Dealing with Depression

I'm not a medical doctor, but want to give you insight on a few things related to depression as I've learned in my studies over the years.

  • Depression is very pervasive, and still has a stigma attached to it so that many are embarrassed to talk about it.
  • Depression is often due a person's brain chemistry being mal-adjusted, not because they are weak or defective. 
  • Depression can be triggered or made to grow stronger, however, with improper thinking.
  • Depression may be illness-related, for instance, some say hypothyroidism can be linked to depression.
  • For some, depression is seasonal, as with Seasonal Affective Disorder (SAD).
  • Depression can sometimes greatly decrease with cognitive therapy.
  • Some depressed people find the activity of fighting their thinking process too difficult a struggle.
  • Some depressions can be treated with medications.
  • Depression for some is a life-long condition they will need to learn how to manage.
  • Depression can be triggered by hormonal changes.  It can be episodic.  
  • Choosing the right therapy for depression it isn't always simple though now there are a variety of good products to choose from.
  • Some find vitamins, minerals, exercise and sunlight help their mood.

If you suffer from depression either occasionally or regularly, speak to a medical professional for the best course of action.  Adding a counselor to the process is suggested.  If you don't want to use one in person, there are some that counsel by telephone or email.  Check with your employee assistance program for coverage and referrals.

Even if you are on medication, there may be other factors that affect it's effectiveness   For instance, hormone changes can still affect mood.  Pain and headaches can over-ride the benefits of medication.  Pain can cause depression.  Those with SAD may benefit from an increase in their medication in the winter season.

There are health consultants that will steer people away from medication, make a person feel guilty for using it, make a person feel weak if they use it, make medication it seem "bad".  Many people needlessly suffer while trying to rely on exercise, diet and supplements when they really need something more.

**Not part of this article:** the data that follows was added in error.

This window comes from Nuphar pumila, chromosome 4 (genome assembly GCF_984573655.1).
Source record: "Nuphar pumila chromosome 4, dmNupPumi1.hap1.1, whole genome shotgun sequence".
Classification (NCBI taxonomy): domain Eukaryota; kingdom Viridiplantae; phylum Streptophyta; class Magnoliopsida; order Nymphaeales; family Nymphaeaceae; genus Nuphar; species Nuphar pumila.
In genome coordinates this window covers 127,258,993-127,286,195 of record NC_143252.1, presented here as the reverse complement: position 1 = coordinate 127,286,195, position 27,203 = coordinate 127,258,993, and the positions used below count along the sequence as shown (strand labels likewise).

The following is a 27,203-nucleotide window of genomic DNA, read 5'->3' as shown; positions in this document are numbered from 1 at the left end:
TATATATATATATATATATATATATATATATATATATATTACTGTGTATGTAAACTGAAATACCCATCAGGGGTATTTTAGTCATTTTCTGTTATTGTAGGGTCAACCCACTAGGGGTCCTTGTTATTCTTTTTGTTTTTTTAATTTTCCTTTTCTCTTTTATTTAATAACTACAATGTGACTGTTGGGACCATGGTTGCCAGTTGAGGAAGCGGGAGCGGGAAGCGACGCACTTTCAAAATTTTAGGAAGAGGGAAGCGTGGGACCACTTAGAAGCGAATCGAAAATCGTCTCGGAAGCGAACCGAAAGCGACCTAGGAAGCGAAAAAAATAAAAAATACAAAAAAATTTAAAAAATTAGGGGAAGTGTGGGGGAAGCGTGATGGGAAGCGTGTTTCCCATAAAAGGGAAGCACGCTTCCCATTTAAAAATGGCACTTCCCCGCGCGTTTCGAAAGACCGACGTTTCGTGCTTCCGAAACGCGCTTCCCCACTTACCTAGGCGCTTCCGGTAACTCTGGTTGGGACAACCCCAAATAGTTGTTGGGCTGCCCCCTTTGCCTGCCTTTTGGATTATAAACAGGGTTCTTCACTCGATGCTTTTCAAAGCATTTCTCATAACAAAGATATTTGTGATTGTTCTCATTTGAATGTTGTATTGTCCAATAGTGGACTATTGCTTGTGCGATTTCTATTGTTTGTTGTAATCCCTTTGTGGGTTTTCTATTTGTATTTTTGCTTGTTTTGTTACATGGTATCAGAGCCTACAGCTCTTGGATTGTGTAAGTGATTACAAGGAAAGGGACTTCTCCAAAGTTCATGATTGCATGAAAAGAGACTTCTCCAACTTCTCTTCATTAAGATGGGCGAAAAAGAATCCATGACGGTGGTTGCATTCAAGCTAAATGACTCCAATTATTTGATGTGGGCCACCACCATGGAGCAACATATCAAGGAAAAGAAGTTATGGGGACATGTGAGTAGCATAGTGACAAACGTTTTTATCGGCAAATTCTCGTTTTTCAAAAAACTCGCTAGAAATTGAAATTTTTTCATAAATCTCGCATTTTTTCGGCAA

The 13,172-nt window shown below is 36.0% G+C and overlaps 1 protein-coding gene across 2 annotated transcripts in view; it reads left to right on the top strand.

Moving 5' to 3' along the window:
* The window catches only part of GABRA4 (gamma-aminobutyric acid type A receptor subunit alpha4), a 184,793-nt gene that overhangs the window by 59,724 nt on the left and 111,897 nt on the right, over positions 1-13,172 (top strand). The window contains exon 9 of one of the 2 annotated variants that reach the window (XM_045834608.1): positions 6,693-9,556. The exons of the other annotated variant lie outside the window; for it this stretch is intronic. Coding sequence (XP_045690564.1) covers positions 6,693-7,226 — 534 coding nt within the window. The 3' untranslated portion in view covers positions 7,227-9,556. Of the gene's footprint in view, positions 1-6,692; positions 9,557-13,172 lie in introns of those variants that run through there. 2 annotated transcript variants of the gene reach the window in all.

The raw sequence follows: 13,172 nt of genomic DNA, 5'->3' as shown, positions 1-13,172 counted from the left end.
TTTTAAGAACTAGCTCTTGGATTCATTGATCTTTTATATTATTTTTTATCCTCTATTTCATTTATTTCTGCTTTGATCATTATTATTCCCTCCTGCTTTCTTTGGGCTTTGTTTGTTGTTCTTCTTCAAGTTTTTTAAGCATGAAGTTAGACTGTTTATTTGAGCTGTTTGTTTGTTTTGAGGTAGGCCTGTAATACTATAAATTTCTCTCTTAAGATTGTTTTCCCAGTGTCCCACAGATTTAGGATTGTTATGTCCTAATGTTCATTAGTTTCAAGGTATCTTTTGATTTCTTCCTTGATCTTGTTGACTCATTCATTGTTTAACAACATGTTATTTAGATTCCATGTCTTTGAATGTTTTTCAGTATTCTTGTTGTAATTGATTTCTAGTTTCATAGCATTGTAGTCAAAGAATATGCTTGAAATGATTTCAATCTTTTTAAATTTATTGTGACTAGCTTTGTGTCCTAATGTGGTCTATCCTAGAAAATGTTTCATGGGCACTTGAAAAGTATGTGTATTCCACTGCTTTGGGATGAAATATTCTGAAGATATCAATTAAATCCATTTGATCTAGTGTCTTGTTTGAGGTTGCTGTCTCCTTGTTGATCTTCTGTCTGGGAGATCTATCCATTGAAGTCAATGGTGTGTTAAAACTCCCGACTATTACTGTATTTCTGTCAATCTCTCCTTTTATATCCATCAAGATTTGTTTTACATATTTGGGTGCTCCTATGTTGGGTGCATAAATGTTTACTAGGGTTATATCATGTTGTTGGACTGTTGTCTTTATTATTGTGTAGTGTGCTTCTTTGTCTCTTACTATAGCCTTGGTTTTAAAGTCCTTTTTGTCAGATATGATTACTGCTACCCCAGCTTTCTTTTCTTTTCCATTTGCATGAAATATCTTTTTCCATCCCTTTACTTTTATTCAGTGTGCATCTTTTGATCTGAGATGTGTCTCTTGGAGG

I believe God gives scientists wisdom and education as a way of helping others cope.  To deny their expertise is to deny God's creativity in and through his children.

If you're depressed, ask God for wisdom, to lead you to the right doctor or counselor, and to lead you to the right protocol.

Actually, the term "medication" may be misleading.  Many of the new anti-depressants have few side effects.  They certainly don't make a person who uses them less human, less gifted, or less lovable.

If you take supplements already, and you've been prescribed depression medication by a physician who has thoroughly checked you out, think of your medication as a supplement that your particular body chemistry needs.  Praise the Lord for science and being able to test out a product to help you be who all God called you to be.


Here are a few tips to help you with depressive dips:

  1. Treat other underlying issues:  treat hypothyroidism with what your doctor prescribes; treat headaches or muscle pain with over-the-counter drugs.  (If your nerve endings are constantly on edge due to some type of pain, it can make you feel depressed or mimic depression.  So treat the pain.)
  2. Go on a fast of over thinking.  Shut your brain off.  
  3. Dismiss over-praying.  Call on friends and trust Jesus to pray for you.
  4. Slow down and resist the urge to rush around.  Do things that help you relax.
  5. Stay present by not worrying about the future or rehashing the past.  Get good at saying no to intruding thoughts.
  6. Get exercise.  Even a walk is helpful.
  7. Don't assign too much weight to how you're feeling.  Don't fall into self-pity.
  8. Eat healthily.
  9. Take supplements, especially D, evening primrose oil, B Complex.
  10. Put yourself into a see-it-through stage.
  11. Remember other successes and hold on to hope. 
  12. Call a friend to talk to.
  13. Get a change of scenery, whether that means getting out from behind your desk or taking a trip to the mall.
  14. Read inspiring books.
  15. Go to your happy place--remember what things have brought you joy in the past.
Well, my buzzer is ringing to say dinner is ready.  I hope this helps you in some small way.

No comments:

Post a Comment